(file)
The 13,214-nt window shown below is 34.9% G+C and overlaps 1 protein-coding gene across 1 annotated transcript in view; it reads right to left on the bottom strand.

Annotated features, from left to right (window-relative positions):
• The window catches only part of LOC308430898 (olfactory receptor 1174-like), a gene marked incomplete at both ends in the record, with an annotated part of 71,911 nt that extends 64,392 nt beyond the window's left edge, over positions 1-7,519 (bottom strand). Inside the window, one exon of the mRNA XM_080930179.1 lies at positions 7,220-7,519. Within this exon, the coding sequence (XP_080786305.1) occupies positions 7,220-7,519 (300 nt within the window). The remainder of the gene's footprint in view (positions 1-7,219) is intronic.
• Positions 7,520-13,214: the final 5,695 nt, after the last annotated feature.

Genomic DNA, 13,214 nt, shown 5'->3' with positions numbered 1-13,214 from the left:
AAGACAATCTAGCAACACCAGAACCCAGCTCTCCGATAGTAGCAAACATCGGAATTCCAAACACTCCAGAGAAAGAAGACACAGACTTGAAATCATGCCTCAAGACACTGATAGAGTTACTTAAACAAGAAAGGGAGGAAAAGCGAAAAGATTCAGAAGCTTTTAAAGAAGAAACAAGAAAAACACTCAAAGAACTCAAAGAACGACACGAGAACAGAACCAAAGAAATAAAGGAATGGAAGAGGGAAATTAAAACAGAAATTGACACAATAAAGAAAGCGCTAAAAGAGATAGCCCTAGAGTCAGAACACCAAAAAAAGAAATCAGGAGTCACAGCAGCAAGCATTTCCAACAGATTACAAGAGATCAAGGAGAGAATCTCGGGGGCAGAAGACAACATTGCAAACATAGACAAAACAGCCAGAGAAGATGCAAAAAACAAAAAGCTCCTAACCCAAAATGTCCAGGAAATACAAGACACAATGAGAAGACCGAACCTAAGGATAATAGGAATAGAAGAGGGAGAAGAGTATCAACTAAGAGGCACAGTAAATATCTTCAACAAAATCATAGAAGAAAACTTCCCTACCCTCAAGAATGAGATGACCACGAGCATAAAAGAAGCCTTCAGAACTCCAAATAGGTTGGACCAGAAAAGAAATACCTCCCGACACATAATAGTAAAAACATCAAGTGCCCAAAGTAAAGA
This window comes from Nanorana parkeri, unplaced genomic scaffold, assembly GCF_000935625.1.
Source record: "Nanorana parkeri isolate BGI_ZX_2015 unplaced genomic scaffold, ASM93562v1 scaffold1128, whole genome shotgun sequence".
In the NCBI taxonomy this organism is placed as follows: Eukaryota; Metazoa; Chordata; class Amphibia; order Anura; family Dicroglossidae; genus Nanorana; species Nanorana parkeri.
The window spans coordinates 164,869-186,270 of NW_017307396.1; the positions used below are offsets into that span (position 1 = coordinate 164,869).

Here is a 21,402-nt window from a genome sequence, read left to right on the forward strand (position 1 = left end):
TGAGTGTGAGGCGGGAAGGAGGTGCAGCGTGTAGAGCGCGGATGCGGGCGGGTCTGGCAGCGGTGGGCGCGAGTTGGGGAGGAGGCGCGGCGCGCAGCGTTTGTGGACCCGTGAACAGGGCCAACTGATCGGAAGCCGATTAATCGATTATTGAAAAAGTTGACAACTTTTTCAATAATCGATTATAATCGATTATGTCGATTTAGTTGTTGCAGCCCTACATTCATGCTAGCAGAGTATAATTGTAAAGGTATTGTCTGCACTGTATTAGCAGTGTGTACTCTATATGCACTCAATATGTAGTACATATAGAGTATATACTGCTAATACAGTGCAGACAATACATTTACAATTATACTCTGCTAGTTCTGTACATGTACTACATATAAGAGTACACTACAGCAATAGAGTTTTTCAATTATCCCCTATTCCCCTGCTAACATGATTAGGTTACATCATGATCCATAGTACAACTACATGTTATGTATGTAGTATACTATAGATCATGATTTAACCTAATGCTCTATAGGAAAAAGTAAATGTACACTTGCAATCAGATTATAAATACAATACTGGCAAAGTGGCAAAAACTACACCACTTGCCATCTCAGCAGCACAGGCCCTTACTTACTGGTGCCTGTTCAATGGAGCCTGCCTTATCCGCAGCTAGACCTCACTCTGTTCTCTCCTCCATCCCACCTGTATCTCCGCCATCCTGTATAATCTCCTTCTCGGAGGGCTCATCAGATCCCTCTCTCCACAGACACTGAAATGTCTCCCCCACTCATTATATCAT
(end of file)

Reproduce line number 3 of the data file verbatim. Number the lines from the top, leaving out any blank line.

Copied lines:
• The window catches only part of LOC308430898 (olfactory receptor 1174-like), a gene marked incomplete at both ends in the record, with an annotated part of 71,911 nt that extends 64,392 nt beyond the window's left edge, over positions 1-7,519 (bottom strand). Inside the window, one exon of the mRNA XM_080930179.1 lies at positions 7,220-7,519. Within this exon, the coding sequence (XP_080786305.1) occupies positions 7,220-7,519 (300 nt within the window). The remainder of the gene's footprint in view (positions 1-7,219) is intronic.